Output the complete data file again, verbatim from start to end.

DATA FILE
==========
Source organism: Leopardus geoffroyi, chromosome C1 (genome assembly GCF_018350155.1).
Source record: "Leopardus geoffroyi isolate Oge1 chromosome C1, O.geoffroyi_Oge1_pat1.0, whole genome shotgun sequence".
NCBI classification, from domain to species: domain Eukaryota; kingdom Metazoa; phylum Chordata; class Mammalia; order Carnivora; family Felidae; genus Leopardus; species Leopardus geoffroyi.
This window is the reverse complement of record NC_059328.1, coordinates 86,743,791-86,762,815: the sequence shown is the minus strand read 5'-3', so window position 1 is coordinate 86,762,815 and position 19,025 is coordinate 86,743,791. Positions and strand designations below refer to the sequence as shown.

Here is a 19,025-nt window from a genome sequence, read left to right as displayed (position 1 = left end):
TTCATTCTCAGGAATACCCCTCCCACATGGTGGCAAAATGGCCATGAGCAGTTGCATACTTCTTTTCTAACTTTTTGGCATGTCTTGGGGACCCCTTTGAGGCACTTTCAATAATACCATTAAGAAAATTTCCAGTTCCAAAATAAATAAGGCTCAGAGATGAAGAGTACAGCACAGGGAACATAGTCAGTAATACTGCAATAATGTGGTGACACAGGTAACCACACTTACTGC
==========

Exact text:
Source organism: Leopardus geoffroyi, chromosome C1 (genome assembly GCF_018350155.1).
Source record: "Leopardus geoffroyi isolate Oge1 chromosome C1, O.geoffroyi_Oge1_pat1.0, whole genome shotgun sequence".
NCBI classification, from domain to species: domain Eukaryota; kingdom Metazoa; phylum Chordata; class Mammalia; order Carnivora; family Felidae; genus Leopardus; species Leopardus geoffroyi.
This window is the reverse complement of record NC_059328.1, coordinates 86,743,791-86,762,815: the sequence shown is the minus strand read 5'-3', so window position 1 is coordinate 86,762,815 and position 19,025 is coordinate 86,743,791. Positions and strand designations below refer to the sequence as shown.

Here is a 19,025-nt window from a genome sequence, read left to right as displayed (position 1 = left end):
TTCATTCTCAGGAATACCCCTCCCACATGGTGGCAAAATGGCCATGAGCAGTTGCATACTTCTTTTCTAACTTTTTGGCATGTCTTGGGGACCCCTTTGAGGCACTTTCAATAATACCATTAAGAAAATTTCCAGTTCCAAAATAAATAAGGCTCAGAGATGAAGAGTACAGCACAGGGAACATAGTCAGTAATACTGCAATAATGTGGTGACACAGGTAACCACACTTACTGC